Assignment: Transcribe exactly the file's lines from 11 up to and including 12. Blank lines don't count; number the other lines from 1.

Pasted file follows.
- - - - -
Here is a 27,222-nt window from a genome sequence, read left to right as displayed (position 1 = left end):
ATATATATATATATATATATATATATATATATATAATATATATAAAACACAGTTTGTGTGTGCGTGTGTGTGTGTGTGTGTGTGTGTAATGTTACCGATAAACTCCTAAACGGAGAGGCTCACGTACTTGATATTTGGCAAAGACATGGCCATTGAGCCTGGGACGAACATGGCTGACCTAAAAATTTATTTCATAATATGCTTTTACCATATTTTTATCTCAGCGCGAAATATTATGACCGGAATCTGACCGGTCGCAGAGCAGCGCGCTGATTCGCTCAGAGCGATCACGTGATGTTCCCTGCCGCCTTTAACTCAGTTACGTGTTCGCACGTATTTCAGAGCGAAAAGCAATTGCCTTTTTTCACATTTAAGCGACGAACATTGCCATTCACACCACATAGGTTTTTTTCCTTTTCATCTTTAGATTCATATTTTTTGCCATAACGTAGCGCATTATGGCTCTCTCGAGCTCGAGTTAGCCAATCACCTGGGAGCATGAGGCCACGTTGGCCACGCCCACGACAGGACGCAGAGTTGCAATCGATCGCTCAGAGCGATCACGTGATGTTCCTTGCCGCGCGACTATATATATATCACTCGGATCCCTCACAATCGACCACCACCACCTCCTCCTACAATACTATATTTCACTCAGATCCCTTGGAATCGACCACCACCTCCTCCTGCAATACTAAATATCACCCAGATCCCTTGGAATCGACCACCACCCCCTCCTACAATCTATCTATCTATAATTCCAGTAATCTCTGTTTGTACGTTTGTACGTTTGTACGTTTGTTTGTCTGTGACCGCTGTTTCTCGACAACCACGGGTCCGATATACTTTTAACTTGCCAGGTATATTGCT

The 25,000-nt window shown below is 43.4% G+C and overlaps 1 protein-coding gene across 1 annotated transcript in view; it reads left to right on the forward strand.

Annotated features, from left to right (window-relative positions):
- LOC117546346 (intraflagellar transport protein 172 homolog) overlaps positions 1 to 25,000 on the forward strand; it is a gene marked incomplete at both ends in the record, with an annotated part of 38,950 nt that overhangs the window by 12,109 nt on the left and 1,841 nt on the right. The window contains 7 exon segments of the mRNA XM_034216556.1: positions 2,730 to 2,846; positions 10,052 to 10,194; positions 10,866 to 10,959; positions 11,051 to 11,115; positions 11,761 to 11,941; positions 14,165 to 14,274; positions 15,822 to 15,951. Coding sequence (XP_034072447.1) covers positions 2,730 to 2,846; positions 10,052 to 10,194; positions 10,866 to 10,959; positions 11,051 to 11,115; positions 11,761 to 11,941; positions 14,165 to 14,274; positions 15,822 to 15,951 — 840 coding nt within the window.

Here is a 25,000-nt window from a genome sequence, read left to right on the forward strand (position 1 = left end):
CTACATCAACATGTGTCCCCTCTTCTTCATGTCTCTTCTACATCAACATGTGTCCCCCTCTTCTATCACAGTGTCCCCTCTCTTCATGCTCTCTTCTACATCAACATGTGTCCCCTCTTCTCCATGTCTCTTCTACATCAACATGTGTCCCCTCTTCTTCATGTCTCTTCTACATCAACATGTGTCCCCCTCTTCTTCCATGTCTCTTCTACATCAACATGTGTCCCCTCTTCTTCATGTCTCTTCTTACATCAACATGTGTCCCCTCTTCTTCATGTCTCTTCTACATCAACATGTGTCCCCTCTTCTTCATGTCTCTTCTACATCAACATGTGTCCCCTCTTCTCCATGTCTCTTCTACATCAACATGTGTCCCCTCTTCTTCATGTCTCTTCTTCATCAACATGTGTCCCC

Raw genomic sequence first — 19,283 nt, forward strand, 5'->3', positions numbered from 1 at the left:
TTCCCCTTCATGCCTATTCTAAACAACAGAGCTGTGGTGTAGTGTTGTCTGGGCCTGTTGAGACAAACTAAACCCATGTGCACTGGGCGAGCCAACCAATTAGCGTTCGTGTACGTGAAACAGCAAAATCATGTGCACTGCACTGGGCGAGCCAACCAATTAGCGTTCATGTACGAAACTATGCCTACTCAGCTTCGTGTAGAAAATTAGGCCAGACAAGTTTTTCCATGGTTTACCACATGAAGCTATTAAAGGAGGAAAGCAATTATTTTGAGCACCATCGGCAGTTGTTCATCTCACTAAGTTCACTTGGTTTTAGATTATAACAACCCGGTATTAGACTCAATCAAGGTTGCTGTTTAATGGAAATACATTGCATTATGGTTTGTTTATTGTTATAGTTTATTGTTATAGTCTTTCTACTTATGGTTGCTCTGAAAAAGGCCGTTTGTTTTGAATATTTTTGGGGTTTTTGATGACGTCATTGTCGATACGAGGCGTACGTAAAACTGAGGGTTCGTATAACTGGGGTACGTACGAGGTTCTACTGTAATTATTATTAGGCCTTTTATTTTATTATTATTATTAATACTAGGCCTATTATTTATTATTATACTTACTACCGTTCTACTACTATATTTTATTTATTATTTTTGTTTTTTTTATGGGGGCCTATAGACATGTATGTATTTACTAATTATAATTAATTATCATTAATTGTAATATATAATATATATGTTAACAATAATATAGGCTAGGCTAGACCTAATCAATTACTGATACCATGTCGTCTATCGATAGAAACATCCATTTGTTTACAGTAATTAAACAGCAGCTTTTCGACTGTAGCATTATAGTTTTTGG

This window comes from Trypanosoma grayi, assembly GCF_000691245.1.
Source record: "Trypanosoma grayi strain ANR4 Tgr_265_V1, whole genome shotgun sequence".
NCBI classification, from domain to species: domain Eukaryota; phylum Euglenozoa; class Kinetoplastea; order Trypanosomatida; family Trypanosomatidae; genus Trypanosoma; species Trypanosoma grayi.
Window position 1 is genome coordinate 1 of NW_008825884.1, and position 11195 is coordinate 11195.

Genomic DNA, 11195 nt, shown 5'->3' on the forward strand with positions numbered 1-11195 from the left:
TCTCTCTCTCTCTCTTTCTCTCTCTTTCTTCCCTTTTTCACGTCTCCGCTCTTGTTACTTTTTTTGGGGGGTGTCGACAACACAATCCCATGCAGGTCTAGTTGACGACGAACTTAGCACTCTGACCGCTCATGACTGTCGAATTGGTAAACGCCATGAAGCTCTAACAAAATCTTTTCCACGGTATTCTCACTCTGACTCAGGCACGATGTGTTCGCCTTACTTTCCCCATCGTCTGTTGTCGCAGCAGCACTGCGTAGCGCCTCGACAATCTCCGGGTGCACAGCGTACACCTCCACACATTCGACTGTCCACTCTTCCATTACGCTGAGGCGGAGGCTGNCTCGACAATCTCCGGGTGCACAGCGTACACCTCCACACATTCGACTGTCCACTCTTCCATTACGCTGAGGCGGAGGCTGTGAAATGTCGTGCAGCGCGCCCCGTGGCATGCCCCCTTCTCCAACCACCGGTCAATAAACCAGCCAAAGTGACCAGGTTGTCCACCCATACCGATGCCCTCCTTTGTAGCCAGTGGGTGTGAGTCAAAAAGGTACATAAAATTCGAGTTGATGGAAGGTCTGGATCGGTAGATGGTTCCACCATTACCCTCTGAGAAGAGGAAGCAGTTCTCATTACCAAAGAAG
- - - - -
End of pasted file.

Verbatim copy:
Source record: "Trypanosoma grayi strain ANR4 Tgr_265_V1, whole genome shotgun sequence".
NCBI classification, from domain to species: domain Eukaryota; phylum Euglenozoa; class Kinetoplastea; order Trypanosomatida; family Trypanosomatidae; genus Trypanosoma; species Trypanosoma grayi.